Description

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Transcript

Length: 3:26

Library and Archives Canada Description title screen

On-camera starts at 0:08

(Commentator is standing in the Preservation Centre Hallway)

Narrator: Our ongoing video series now shifts to another major aspect of our raison d’être, make our rich documentary heritage available to Canadians.

Narrator: Whether we deal with specialists or ordinary citizens searching for information, our goal is to make this experience as easy as possible. And with the possibilities offered by new technologies, we want to maximise our presence for all Canadians.

(Employee looks at map on computer screen. Employee turning pages of old manuscript. A document is seen through the lens of a magnifying glass)

Narrator: There are vast amounts of content to be discovered, not just here at Library and Archives Canada, but also in other Canadian memory institutions that we partner with.

Narrator: For that reason, we’ve developed a new approach to description and discovery that is faster, more client-focused, collaborative and integrated.

Narrator: The aim of our new approach is to describe in plain terms as much of our material as possible, and to provide easy on-line access to it.

Narrator: Our model will also utilize descriptions created by third parties such as publishers, creators and donors.

(Man and two women shown looking at collection of Henry Larsen photos. Various photos of Henry Larsen expedition are seen. Woman looking at photo through microscope lens. Woman starring at computer screen. Screen image of Henry Larsen)

Narrator: Take the Henry A. Larsen Fonds for example. This highly valuable record of Canada’s role in the Arctic, which dates back to the 1940’s, consists of pictures from the collection of the former RCMP Captain that were, until now, un-described.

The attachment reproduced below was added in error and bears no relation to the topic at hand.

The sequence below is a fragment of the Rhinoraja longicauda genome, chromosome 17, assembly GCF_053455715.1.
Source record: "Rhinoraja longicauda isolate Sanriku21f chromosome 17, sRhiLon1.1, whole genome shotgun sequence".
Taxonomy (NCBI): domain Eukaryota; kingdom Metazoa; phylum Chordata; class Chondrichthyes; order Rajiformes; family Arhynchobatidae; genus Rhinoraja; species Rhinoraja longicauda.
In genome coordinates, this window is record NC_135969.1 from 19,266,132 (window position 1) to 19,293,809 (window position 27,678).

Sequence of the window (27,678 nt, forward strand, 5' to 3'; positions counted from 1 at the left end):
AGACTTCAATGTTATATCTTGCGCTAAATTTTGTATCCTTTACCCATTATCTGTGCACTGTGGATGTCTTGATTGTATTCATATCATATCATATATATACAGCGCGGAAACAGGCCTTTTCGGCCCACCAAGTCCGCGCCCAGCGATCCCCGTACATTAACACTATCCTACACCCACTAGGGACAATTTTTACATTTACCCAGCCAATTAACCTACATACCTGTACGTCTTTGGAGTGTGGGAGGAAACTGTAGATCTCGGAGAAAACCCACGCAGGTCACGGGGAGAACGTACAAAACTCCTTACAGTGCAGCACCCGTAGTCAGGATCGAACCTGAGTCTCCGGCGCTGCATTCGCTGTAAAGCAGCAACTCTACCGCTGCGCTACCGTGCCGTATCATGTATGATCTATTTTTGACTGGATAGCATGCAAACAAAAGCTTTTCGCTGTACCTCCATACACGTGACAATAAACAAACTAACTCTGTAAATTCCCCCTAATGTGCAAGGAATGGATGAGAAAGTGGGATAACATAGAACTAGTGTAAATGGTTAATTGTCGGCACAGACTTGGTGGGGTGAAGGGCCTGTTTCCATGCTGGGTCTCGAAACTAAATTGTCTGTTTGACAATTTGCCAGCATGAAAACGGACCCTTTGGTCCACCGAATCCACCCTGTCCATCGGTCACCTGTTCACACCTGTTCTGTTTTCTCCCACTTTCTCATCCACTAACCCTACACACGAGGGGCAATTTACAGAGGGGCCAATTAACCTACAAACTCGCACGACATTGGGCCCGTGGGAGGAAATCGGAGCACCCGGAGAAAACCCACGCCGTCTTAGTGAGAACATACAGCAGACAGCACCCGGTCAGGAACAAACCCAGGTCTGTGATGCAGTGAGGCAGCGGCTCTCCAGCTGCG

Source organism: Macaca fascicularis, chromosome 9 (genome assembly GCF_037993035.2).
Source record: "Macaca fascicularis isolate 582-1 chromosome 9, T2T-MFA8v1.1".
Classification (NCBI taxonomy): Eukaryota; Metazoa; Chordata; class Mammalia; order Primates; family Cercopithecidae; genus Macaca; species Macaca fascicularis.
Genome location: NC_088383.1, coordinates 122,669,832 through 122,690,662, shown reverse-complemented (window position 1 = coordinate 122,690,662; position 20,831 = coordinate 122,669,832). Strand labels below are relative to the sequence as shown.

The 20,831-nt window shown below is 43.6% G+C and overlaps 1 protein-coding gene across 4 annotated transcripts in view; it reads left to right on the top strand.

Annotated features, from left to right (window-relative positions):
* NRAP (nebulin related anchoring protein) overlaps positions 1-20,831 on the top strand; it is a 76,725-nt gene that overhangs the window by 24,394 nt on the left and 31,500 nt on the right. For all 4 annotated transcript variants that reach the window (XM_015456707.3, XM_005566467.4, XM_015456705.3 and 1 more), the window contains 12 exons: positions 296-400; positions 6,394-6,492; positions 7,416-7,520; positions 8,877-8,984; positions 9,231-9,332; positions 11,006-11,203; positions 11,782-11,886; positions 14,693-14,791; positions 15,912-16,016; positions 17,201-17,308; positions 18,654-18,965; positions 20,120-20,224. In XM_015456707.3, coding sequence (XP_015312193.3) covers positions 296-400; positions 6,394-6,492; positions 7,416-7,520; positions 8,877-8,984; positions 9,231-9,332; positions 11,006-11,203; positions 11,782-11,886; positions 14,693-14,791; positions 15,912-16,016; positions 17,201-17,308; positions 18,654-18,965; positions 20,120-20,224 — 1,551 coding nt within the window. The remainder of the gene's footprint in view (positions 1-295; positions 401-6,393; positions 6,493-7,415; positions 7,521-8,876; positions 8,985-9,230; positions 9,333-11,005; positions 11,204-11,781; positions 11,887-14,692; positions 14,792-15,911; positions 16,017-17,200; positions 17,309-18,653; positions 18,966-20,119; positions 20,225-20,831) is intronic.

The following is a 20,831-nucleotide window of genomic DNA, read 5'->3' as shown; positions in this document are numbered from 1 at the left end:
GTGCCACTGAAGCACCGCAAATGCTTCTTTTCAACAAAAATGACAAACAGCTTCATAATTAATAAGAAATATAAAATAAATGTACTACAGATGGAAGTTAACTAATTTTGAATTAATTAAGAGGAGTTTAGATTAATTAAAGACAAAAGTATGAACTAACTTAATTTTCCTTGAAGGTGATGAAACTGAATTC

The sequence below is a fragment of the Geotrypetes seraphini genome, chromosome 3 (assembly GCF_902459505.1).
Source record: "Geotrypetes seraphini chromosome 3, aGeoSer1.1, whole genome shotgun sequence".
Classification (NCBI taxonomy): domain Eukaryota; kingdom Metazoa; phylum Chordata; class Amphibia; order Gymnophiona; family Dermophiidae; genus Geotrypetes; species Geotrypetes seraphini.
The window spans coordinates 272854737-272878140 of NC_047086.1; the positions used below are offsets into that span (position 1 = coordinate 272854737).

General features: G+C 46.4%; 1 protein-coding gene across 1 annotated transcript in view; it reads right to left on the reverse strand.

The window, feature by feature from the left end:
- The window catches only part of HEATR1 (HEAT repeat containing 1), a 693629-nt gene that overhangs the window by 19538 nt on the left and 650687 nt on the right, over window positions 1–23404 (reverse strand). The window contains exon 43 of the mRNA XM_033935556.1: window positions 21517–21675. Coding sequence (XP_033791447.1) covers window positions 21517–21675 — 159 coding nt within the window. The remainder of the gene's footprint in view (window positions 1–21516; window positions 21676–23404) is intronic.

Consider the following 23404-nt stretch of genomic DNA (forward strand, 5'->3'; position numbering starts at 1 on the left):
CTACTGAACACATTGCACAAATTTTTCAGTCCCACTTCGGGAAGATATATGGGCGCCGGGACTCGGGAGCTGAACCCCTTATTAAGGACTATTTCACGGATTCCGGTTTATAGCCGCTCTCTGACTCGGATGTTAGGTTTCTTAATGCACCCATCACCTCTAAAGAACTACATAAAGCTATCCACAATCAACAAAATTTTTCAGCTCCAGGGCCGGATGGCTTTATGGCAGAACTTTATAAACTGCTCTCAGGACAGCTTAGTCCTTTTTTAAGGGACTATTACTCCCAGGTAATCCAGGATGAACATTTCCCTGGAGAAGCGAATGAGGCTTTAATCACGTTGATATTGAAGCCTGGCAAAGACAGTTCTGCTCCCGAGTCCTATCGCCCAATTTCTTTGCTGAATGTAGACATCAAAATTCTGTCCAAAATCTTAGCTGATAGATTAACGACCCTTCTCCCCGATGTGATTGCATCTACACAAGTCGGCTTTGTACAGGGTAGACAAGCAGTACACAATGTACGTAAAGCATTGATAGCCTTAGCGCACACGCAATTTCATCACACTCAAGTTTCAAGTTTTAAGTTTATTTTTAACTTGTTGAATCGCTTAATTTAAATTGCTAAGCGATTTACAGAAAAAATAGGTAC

Narrator: Working in partnership with the Larsen family, who have offered to describe this historical collection, we will provide access to digital copies of close to a thousand photographs that otherwise would have remained undiscovered.

Narrator: Also, with our approach to description, we will provide integrated access by subject, person, organization, type of material, or geographic location for both our holdings and, where appropriate, the holdings of other institutions.

(Woman shown turning pages of photo album and transferring information onto a computer)

Narrator: This will substantially decrease the amount of time and effort for Canadians to find items in our collection. Thanks to new technologies, we will now be able to improve our approach to description and discovery. This will allow users to rapidly find ever-growing amounts of information on-line.

Narrator: For a timely and important example of how the new model works, I strongly urge you to view the “Out of the Trenches” video, a proof-of-concept project commemorating Canadian soldiers who fought in the First World War.

(Screenshot of the Out of the Trenches video)

Narrator: This work on descriptive approaches is just beginning. It will have to continue as technology and searching habits evolve. To ensure the endless discoverability of our holdings, our descriptions will also evolve with how people speak and the vocabulary they use as well as how search engines function.

Narrator: These are the types of improvements we will forever continue to make at Library and Archives Canada. We will then remain actively involved in the cultural development of Canada by enriching the discovery experience of Canadians with their documentary heritage.

(Commentator is standing in the Preservation Centre Hallway)

Audio ends at: 3:11

(Screen fades to black and shows the web address and social networking pages of Library and Archives Canada, Facebook, and Twitter)

Social media addresses: Facebook, Twitter

Library and Archives Canada corporate identifier

Government of Canada corporate identifier